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Court limits handbilling, but splits on property rights
By Vin Suprynowicz
The Nevada state Supreme Court ruled 5-1 on May 17 that The Mirage and Treasure Island casinos in Las Vegas are entitled to restrict the distribution of sexually oriented handbills on the private sidewalks in front of their establishments, even though the sidewalks are used by the public.
Reflecting the difficulty of navigating a course between the competing rights of private property and free expression, however, Justice Bob Rose dissented, arguing public thoroughfares are indeed public forums deserving of full first Amendment protection ... while even two of the concurring justices (Miriam Shearing and Chief Justice Bill Maupin) disagreed on why the leafletting in question can be banned.
(The seventh justice, Myron Leavitt, recused himself from the case.)
In his concurrence, Maupin noted that the public forum question was resolved by U.S. District Judge Philip Pro in April of 1999. Rejecting a request from The Venetian to bar union activists from picketing on its privately owned sidewalk, Judge Pro ruled in that case "Since the sidewalk performs an essential public function, the Venetian does not have the right to exclude individuals from the sidewalk based upon permissible exercises of their right to expression."
Thus, Judges Maupin and Shearing joined in the majority opinion not because they doubt the sidewalks are a public forum, but because (in Justice Maupin's words) "Commercial speech may be suppressed even where, as here, it is conducted in a traditional public forum. The handbills in this case advertise in-room erotic dancing with suggestive slogans. As such, they appear to solicit offers of illegal prostitution. Accordingly, I would hold that the appellants' commercial speech is unprotected by the First Amendment."
Unfortunately, given that no judicial determination has been made that the commerce advertised on these fliers is illegal, Judge Maupin's logic comes close to "We can ban advertising for some forms of commerce if I personally don't like the commerce, or if I find the advertisements themselves distasteful."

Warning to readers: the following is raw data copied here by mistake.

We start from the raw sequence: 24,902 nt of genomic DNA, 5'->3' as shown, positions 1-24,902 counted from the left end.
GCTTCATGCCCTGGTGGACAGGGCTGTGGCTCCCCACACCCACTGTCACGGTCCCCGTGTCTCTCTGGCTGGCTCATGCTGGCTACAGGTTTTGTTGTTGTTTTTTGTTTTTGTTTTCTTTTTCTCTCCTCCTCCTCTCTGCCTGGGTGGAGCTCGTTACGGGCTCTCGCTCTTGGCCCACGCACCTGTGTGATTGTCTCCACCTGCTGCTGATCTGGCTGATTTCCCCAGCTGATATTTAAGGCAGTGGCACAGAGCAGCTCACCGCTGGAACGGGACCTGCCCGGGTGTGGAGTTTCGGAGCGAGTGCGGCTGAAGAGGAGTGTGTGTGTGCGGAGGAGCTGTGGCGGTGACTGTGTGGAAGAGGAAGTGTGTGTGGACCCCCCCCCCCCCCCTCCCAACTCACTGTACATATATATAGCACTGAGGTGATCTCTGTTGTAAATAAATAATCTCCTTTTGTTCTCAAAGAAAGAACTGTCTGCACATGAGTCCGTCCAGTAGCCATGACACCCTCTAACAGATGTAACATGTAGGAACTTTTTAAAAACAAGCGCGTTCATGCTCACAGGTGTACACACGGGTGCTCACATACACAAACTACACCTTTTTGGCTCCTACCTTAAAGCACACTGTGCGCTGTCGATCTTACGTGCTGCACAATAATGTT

At least Justice Bob Rose cleaves to a more coherent principle when he dissents from the majority ruling entirely, writing "Because of the sidewalks' central location and important commercial function, I believe they are public forums regardless of private ownership."
Coherent, but still wrong ... just as Judge Pro was mostly wrong in 1999.
The First Amendment certainly does guarantee the freedom of speech and the right to peaceably assemble -- just not on someone else's private property (property rights being an unequally important undergirding of our free society.)
Supermarkets "perform an essential public function," unless food has suddenly gone out of style. Would Judge Pro thus hold that a theater troupe staging satires of current political events is free to start hauling lumber into the local Smith's or Raley's, erecting a stage next to the deli counter and putting on their performances every hour on the hour without the store owners' permission? What if the theater troupe insisted on performing in the nude? And passing out pamphlets of a graphic nature?
No one questions the right of American actors and playwrights to criticize or even ridicule our political leaders. They're even free to strip off their clothes, providing such displays are limited to the company of consenting adults who have knowingly volunteered for the experience. The question is whether they're authorized to piggyback on all the trouble and expense to which a grocery store owner goes to attract a crowd of shoppers to his or her store -- or for that matter, to barge into our living rooms and put on their exhibitions as they please -- without even asking permission.
And mind you, the supermarkets would also meet Justice Rose's test of "central location and important commercial function."
No, in this case Justice Cliff Young, writing for himself, the court, and Justices Deborah Agosti and Nancy Becker, has come closer to the truth of the matter, ruling that private property does not become a "public forum" over which the owners can no longer exercise any control or veto, simply because the public is invited to walk there.
"Privately owned property does not lose its private nature because the public traverses upon it," Justice Young wrote.
Amen to that.
Vin Suprynowicz is assistant editorial page editor of the Las Vegas Review-Journal. Subscribe to his monthly newsletter by sending $72 to Privacy Alert, 1475 Terminal Way, Suite E for Easy, Reno, NV 89502. His book, "Send in the Waco Killers: Essays on the Freedom Movement, 1993-1998," is available at 1-800-244-2224, or via web site www.thespiritof76.com/wacokillers.html.
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